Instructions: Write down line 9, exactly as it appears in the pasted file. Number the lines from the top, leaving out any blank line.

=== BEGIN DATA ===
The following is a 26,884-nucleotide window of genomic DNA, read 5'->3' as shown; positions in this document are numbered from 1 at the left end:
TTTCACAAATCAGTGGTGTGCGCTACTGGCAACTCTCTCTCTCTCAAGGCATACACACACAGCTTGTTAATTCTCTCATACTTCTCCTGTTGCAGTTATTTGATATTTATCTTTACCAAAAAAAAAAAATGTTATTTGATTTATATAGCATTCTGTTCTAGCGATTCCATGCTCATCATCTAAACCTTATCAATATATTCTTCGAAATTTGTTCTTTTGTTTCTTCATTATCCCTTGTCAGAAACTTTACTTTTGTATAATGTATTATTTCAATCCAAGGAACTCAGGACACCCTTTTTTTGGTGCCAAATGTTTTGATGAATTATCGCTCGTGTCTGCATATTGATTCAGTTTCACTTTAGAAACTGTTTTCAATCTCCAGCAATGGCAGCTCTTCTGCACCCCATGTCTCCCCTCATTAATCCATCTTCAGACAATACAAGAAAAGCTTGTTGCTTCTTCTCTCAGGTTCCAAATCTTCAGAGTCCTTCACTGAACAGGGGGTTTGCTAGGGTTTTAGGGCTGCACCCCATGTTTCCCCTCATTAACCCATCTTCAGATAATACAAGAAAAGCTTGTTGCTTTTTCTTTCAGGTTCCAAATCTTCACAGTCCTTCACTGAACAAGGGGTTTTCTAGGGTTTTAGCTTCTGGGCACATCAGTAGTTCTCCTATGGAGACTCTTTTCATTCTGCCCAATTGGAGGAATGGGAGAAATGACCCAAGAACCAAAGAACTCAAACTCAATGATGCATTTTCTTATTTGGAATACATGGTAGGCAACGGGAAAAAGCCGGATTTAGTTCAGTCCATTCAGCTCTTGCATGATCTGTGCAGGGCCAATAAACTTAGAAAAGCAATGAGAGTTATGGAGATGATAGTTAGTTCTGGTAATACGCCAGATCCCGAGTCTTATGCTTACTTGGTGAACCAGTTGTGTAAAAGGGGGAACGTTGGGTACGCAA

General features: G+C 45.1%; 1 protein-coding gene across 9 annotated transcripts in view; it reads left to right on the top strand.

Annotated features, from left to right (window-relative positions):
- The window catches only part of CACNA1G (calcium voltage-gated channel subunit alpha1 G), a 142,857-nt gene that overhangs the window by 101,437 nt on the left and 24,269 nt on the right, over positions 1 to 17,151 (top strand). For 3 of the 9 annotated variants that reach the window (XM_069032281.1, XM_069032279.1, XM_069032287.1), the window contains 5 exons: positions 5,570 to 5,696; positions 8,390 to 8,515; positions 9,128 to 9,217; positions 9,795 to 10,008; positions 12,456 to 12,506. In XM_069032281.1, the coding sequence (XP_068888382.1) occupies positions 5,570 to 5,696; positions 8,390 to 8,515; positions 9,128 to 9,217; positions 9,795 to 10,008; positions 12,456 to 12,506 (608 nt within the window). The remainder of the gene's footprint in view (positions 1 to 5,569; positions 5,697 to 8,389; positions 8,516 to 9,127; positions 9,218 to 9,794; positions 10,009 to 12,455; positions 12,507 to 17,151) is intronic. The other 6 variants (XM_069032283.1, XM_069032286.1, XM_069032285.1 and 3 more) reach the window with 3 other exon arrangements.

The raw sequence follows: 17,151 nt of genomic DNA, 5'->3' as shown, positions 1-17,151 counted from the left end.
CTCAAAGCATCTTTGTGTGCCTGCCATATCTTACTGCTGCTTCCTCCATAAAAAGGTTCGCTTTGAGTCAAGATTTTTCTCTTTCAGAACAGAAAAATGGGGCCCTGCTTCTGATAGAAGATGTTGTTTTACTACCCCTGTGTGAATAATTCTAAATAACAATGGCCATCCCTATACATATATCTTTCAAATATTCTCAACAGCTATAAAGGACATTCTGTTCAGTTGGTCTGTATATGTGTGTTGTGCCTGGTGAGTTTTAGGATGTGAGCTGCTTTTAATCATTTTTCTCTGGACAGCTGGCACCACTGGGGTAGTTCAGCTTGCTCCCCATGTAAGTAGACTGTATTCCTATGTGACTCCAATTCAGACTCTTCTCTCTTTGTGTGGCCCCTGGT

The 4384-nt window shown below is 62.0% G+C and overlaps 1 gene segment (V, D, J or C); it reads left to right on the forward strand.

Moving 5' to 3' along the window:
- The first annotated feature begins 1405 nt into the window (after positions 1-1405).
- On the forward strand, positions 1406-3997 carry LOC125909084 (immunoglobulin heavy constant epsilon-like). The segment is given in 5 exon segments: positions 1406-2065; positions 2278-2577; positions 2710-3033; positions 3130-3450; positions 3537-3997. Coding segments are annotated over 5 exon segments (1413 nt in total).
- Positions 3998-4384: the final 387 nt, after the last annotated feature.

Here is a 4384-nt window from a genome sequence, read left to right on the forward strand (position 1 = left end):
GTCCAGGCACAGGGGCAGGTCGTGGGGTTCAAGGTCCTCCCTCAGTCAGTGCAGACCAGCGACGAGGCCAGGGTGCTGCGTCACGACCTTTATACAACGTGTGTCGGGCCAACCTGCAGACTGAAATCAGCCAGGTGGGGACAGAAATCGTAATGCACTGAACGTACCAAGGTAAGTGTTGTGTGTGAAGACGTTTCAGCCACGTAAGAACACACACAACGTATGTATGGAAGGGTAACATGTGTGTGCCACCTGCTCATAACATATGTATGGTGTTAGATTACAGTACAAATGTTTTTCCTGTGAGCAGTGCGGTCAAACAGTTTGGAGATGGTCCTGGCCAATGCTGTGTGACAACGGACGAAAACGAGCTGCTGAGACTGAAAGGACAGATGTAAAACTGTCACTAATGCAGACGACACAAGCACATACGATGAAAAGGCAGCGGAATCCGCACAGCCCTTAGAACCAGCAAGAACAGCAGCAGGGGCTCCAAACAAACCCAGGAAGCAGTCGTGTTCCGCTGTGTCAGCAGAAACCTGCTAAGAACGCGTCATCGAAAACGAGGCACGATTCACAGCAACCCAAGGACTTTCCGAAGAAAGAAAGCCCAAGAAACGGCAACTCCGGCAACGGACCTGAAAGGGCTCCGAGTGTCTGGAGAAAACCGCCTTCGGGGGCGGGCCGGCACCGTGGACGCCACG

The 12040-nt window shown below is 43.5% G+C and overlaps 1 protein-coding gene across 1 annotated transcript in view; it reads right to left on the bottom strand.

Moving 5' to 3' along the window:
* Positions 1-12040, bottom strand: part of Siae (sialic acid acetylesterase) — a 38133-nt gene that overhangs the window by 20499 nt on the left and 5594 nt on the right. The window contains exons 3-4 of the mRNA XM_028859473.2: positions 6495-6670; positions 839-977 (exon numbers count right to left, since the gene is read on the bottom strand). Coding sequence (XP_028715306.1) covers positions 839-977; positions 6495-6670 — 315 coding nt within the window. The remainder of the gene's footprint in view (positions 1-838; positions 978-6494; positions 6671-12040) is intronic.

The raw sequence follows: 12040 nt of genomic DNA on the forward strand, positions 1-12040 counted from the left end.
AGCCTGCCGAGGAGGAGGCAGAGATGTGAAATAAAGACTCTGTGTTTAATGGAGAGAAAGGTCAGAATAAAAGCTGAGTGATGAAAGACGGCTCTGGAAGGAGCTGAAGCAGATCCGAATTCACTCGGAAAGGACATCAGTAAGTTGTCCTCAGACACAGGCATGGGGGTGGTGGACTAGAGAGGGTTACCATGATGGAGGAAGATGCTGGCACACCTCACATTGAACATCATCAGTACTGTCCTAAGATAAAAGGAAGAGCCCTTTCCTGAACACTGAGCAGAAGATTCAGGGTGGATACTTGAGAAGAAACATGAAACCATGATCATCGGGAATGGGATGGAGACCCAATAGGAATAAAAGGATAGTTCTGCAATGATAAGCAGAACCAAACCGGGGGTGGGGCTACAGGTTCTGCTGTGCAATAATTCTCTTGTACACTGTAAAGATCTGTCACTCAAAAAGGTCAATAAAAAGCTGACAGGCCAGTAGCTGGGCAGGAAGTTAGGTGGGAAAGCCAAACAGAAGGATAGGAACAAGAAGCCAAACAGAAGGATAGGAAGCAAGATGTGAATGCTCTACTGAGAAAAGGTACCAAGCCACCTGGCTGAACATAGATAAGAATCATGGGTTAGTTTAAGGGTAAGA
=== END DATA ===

Moving 5' to 3' along the window: